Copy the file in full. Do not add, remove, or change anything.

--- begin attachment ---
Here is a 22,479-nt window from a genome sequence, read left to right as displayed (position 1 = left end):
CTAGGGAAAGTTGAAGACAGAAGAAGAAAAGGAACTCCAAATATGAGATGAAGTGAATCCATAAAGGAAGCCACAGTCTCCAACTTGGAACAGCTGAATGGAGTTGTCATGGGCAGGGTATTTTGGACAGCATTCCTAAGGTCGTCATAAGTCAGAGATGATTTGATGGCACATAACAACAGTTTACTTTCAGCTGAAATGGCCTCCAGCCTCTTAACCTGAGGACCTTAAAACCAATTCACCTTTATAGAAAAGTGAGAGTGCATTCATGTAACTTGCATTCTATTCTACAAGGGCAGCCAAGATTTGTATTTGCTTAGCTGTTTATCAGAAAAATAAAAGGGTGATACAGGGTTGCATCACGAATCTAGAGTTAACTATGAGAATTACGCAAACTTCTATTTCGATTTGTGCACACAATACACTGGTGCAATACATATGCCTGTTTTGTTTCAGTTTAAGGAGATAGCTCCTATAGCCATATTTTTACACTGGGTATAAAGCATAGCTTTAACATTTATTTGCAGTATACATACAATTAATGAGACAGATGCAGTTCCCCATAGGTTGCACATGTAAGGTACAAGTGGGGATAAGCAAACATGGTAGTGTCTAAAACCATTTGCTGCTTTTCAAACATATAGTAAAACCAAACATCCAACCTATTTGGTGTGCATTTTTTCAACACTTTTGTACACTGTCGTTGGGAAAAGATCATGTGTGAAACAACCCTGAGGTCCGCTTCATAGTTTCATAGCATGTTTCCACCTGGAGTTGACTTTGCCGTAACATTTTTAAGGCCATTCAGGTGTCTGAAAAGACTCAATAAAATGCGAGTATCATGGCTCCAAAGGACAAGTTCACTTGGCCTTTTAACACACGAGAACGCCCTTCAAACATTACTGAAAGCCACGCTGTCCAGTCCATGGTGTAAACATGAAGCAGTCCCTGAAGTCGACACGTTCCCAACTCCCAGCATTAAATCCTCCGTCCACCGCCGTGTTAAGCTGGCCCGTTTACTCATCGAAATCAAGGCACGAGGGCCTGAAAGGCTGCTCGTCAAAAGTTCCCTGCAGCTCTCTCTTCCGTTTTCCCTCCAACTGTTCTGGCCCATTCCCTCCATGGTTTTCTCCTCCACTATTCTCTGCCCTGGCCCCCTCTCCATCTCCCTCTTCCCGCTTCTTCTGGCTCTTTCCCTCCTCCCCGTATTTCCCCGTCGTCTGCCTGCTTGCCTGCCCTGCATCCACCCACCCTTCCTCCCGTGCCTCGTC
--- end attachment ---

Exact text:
Here is a 22,479-nt window from a genome sequence, read left to right as displayed (position 1 = left end):
CTAGGGAAAGTTGAAGACAGAAGAAGAAAAGGAACTCCAAATATGAGATGAAGTGAATCCATAAAGGAAGCCACAGTCTCCAACTTGGAACAGCTGAATGGAGTTGTCATGGGCAGGGTATTTTGGACAGCATTCCTAAGGTCGTCATAAGTCAGAGATGATTTGATGGCACATAACAACAGTTTACTTTCAGCTGAAATGGCCTCCAGCCTCTTAACCTGAGGACCTTAAAACCAATTCACCTTTATAGAAAAGTGAGAGTGCATTCATGTAACTTGCATTCTATTCTACAAGGGCAGCCAAGATTTGTATTTGCTTAGCTGTTTATCAGAAAAATAAAAGGGTGATACAGGGTTGCATCACGAATCTAGAGTTAACTATGAGAATTACGCAAACTTCTATTTCGATTTGTGCACACAATACACTGGTGCAATACATATGCCTGTTTTGTTTCAGTTTAAGGAGATAGCTCCTATAGCCATATTTTTACACTGGGTATAAAGCATAGCTTTAACATTTATTTGCAGTATACATACAATTAATGAGACAGATGCAGTTCCCCATAGGTTGCACATGTAAGGTACAAGTGGGGATAAGCAAACATGGTAGTGTCTAAAACCATTTGCTGCTTTTCAAACATATAGTAAAACCAAACATCCAACCTATTTGGTGTGCATTTTTTCAACACTTTTGTACACTGTCGTTGGGAAAAGATCATGTGTGAAACAACCCTGAGGTCCGCTTCATAGTTTCATAGCATGTTTCCACCTGGAGTTGACTTTGCCGTAACATTTTTAAGGCCATTCAGGTGTCTGAAAAGACTCAATAAAATGCGAGTATCATGGCTCCAAAGGACAAGTTCACTTGGCCTTTTAACACACGAGAACGCCCTTCAAACATTACTGAAAGCCACGCTGTCCAGTCCATGGTGTAAACATGAAGCAGTCCCTGAAGTCGACACGTTCCCAACTCCCAGCATTAAATCCTCCGTCCACCGCCGTGTTAAGCTGGCCCGTTTACTCATCGAAATCAAGGCACGAGGGCCTGAAAGGCTGCTCGTCAAAAGTTCCCTGCAGCTCTCTCTTCCGTTTTCCCTCCAACTGTTCTGGCCCATTCCCTCCATGGTTTTCTCCTCCACTATTCTCTGCCCTGGCCCCCTCTCCATCTCCCTCTTCCCGCTTCTTCTGGCTCTTTCCCTCCTCCCCGTATTTCCCCGTCGTCTGCCTGCTTGCCTGCCCTGCATCCACCCACCCTTCCTCCCGTGCCTCGTC